Osborne Restoration part 7: signs of life

This is part of a series of posts for the Retro Challenge 2018/04.  See my index page for the other posts.

Today’s job was to service the PSU and disk drives of my second Osborne, prior to turning it on and attempting to boot it.

First off, let’s open her up, and see what condition she’s in…

Removing the front cover was slightly different from the first Osborne as this one has a composite video output on the front.  So the video lead needs to be disconnected to fully remove the panel.  It seems this lead has a nick in the insulation (which I repaired with electrical tape):

Round the back, the power input panel has much better insulation than the other model:

The motherboard looks very similar, but has the Screen-Pac video board installed (the L-shaped board below and to the left of the double-density floppy board):

The double-density floppy board is also installed, and this has plastic spacers to keep the board from moving around too much (the other Osborne doesn’t have these spacers):

However the floppy cables are a bit messy, with some quite unnecessary twists in them.  I didn’t attempt to correct them – if they still work I’m not going to touch them!

I won’t go into too much detail about the actual servicing, as it was much the same as the first computer.

The capacitors I removed were in the best condition of any I’ve ever seen in one of these PSUs.  But I replaced them anyway to give many more years of life:

Shiny new caps:

I figured out a way to clean the disk drive heads without removing the circuit board.  I closed the drive door to lower the clamp at the front, then used a plastic biro to lift the pressure head a little while cleaning the read/write head with an alcohol-soaked cotton bud.  There was just enough clearance beneath the circuit board.  A head-torch helped me see what I was doing.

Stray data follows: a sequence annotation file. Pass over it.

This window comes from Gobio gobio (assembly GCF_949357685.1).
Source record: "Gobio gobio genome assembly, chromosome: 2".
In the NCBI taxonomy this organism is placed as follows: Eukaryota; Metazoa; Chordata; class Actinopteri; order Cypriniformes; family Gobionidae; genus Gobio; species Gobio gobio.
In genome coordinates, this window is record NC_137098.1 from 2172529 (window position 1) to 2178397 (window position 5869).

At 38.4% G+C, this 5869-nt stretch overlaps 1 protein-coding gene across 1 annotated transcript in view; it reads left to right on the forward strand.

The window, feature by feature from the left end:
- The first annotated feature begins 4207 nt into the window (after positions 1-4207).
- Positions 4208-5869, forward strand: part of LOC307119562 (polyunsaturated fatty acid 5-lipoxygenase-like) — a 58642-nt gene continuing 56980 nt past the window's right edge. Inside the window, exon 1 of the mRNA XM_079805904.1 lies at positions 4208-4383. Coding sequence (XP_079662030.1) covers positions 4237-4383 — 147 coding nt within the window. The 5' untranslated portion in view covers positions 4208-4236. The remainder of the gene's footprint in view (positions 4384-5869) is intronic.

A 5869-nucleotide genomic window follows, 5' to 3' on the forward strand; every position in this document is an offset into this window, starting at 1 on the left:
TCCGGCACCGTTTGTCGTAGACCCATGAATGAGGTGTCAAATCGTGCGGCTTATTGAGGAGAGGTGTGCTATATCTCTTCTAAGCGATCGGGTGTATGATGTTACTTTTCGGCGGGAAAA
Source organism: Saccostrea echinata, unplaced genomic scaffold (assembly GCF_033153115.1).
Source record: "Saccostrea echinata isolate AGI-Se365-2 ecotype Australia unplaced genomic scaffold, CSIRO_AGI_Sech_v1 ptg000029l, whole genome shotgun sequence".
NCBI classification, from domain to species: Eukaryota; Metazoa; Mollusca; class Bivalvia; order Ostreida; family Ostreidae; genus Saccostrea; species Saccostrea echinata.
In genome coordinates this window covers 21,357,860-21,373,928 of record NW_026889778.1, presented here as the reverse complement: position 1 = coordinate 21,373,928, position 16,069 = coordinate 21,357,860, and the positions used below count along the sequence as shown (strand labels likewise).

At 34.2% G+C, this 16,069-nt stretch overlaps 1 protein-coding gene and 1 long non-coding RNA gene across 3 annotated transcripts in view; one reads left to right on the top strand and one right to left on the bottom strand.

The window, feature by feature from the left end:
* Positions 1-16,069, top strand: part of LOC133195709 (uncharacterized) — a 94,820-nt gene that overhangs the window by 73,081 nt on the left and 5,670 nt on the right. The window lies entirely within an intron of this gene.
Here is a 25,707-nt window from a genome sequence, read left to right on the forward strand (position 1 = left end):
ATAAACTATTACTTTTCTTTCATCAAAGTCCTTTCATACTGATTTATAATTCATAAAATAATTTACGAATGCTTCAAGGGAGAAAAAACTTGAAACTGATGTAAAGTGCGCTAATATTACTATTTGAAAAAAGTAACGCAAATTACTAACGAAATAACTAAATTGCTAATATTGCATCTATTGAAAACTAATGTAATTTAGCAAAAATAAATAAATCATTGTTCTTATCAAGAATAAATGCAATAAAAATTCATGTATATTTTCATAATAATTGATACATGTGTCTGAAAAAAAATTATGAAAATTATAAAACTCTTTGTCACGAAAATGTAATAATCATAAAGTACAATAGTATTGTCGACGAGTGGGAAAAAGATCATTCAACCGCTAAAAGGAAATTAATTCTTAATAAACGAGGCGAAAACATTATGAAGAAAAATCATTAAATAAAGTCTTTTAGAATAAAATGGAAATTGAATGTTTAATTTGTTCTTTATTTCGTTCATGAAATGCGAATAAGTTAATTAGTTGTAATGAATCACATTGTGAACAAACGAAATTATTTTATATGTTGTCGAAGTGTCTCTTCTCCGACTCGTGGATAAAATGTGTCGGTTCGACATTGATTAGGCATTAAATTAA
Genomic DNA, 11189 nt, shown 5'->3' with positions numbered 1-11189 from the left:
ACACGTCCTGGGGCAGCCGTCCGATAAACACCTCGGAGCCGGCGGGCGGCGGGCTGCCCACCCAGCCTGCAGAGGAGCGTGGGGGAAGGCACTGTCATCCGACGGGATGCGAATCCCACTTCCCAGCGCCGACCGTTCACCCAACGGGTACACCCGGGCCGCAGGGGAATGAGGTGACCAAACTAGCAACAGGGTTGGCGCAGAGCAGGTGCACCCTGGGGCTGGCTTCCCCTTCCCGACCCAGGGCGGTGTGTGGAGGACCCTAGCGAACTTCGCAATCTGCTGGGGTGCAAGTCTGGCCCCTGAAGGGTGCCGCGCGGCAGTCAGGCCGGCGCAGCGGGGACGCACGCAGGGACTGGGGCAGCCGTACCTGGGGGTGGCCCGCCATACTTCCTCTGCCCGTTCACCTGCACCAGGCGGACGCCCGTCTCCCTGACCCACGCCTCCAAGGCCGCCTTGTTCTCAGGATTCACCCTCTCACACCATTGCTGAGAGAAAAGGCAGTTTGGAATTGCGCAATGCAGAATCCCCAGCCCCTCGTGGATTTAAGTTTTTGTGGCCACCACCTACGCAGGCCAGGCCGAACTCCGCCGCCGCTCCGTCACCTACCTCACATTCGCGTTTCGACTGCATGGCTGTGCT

And now to try booting the computer with one of the supplied CPM disks…

Success!  The A drive is a bit louder than the B drive, but both work well.

Next to make a copy of the CPM boot disk before anything goes wrong.  I dug out my second-hand DD floppy disks to use as blanks.

Intriguingly I found a PC format CPM-86 disk, and tried popping that into the B drive.  The Osborne can read it!  (Although it couldn’t boot from it.)  Later, when reading the service manual, I found that the double-density expansion board allows the Osborne to read certain non-Osborne formats as well, including CPM-86 for PCs.

So I re-used an MS-DOS install disk instead as my ‘blank’.

Osborne provided a nice utility program to format and copy disks without having to remember obscure CPM commands :-)

Having tested the new disk, it’s now time to return to the first Osborne computer and see if that will boot up from a floppy drive.

Sadly it failed to boot in both A and B drives:

Disappointing, but maybe that indicates I was doing nothing wrong when I tried to get it to boot from a USB drive?  Perhaps there’s something more seriously wrong with that computer?

To further tie down the boot problems of the first Osborne, let’s try repeating the USB boot process with the second Osborne…

And it boots!  So my strategy was correct all along, there’s just a problem with the first Osborne.  I don’t know whether to be happy that I was vindicated, or sad that the first Osborne is still broken.